One good source is The Sun in the Church by the science historian, John Heilbron. In this book, favourably reviewed by the secular science journals New Scientist and Science, he points out:

'Galileo's heresy, according to the standard distinction used by the Holy Office, was "inquisitorial" rather than "theological". This distinction allowed it to proceed against people for disobeying orders or creating scandals, although neither article violated an article defined and promulgated by a pope or general council. …

Since, however, the church had never declared that the Biblical passages implying a moving sun had to be interpreted in favour of a Ptolemaic universe as an article of faith, optimistic commentators … could understand "formally heretical" to mean "provisionally not accepted".'

The distinction did and does exist. The words "formally heretical" imply that Galileo's offense finally was Theological rather than Inquisitorial. In 1633 there was no doubt Galileo was guilty of Inquisitorial Offense. But the verdict states that finally it was Theological offense too. Let us add a consideration about "although neither article violated an article defined and promulgated by a pope or general council" - it had been defined by Trent (the Council that principally condemned Protestantism) that the Holy Writ was to be taken in the sense as exposed by unanimity of the Fathers. Precisely as a Fundamentalist says beforehadn that any Bible passage that is clear is thereby dogma, a Catholic faithful to Trent (as St Robert Bellarmine and Pope Urban VIII were) says that any passage which is clearly interpreted in one precise way by the Church Fathers must continue to be understood that way. Galileo stated in one of the trials (1616 or 1633) that he did not think it applied to scientific matters. His judges clearly disagreed. Also, Pope Urban VIII promulgated the Galileo sentence of 1633 to all Universities.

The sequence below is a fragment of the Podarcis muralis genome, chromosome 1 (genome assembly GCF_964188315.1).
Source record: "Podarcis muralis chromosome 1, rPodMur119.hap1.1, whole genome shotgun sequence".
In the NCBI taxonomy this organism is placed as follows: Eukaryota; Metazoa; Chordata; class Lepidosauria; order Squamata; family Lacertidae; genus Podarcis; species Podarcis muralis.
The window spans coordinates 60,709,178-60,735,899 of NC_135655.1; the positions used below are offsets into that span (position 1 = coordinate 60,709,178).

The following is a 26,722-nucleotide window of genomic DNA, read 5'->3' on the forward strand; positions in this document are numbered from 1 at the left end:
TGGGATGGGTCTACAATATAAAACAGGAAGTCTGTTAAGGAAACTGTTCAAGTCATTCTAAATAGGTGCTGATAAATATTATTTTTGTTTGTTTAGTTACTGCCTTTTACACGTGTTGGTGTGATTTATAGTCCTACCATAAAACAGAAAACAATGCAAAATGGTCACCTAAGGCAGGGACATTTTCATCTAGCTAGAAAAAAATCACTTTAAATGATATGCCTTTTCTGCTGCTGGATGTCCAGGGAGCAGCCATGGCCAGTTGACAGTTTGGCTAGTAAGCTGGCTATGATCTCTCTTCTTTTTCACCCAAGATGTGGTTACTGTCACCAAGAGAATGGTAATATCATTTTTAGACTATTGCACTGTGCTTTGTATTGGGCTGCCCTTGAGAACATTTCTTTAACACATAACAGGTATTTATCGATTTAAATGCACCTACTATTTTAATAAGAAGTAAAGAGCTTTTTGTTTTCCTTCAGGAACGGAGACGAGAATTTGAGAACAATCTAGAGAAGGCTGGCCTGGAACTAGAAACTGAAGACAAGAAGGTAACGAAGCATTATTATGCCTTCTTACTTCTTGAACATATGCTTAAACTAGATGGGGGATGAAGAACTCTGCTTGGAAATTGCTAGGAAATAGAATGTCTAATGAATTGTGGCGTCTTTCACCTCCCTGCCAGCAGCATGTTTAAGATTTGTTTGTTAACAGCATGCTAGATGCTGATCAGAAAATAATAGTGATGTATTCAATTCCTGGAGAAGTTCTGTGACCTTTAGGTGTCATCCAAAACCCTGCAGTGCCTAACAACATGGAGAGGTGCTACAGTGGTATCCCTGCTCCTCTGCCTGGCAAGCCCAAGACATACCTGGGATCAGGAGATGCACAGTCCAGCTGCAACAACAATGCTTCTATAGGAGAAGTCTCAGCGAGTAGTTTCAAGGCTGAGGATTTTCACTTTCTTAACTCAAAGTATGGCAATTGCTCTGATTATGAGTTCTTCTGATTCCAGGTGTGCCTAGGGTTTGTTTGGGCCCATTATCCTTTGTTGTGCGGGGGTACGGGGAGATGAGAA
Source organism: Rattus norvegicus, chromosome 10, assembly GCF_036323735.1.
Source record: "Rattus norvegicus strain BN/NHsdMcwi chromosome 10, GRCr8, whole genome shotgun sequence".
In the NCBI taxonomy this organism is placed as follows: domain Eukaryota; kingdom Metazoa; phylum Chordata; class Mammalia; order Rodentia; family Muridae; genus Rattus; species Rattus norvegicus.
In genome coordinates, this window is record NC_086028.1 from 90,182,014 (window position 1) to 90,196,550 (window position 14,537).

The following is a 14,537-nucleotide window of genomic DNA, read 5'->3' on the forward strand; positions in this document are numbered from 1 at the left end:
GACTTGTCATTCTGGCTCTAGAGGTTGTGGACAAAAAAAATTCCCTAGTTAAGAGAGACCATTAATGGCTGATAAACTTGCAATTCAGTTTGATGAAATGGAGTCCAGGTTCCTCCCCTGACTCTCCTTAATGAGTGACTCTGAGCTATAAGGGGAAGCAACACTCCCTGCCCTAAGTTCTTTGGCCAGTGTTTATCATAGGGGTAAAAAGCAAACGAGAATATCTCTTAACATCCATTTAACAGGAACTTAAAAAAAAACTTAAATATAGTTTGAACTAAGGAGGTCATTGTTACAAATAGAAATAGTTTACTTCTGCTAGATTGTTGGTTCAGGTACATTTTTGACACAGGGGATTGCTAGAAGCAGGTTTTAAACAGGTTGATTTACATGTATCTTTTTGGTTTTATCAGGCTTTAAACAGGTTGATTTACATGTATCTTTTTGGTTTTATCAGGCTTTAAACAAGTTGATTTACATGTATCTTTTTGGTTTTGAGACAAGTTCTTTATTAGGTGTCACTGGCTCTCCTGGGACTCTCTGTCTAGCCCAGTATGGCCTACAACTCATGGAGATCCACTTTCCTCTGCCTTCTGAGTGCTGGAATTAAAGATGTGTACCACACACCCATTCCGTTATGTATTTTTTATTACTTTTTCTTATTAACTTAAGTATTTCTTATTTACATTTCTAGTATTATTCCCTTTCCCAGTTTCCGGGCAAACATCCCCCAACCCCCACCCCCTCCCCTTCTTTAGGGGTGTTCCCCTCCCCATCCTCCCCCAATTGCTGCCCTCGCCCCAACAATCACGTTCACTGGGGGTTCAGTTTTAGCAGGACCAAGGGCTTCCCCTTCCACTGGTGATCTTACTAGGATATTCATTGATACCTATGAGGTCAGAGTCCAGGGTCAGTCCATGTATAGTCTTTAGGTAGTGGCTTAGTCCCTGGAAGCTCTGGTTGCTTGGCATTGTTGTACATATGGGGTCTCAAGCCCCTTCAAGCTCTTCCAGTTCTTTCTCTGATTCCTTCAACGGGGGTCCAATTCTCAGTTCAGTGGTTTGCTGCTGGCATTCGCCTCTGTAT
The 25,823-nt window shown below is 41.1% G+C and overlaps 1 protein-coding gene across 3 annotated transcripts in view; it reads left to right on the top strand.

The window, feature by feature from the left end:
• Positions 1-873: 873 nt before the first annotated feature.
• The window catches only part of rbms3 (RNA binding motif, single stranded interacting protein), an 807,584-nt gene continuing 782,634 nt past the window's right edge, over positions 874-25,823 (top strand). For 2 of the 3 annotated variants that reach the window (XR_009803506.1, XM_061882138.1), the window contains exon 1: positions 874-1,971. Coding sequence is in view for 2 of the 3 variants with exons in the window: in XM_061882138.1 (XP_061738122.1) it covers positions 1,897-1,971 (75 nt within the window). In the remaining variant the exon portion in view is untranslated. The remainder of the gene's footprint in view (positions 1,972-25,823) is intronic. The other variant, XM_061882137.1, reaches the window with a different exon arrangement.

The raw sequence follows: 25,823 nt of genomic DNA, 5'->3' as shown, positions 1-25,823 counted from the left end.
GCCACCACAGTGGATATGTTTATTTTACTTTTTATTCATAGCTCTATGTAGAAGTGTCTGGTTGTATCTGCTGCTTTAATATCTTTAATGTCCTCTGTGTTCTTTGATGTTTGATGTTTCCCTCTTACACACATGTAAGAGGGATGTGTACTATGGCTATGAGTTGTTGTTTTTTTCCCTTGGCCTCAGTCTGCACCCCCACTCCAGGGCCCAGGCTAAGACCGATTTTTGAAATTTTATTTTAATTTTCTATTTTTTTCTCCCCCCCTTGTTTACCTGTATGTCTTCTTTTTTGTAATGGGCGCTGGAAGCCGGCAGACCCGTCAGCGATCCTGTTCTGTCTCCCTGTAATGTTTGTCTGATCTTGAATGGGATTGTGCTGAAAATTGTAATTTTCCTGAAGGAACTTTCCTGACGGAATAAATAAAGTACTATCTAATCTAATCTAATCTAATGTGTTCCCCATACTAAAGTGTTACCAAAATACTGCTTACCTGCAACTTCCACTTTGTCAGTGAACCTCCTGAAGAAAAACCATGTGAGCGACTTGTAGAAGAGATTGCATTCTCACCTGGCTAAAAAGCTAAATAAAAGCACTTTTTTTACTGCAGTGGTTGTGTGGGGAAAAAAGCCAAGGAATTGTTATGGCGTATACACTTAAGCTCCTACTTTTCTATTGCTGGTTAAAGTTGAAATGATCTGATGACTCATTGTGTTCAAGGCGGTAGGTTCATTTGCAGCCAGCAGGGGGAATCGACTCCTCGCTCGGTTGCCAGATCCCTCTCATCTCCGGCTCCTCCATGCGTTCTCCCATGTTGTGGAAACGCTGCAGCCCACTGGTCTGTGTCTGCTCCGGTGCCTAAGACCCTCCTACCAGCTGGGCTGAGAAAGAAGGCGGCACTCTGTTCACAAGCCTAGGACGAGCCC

Pulling in "Ptolemaic" into the question is a mere strawman. Ptolemy was challenged, not just by Heliocentrics but also by the Geocentric Tycho Brahe. Who was so far from being condemned by the Catholic Church that St Robert Bellarmine actually used his arguments about parallax, notably.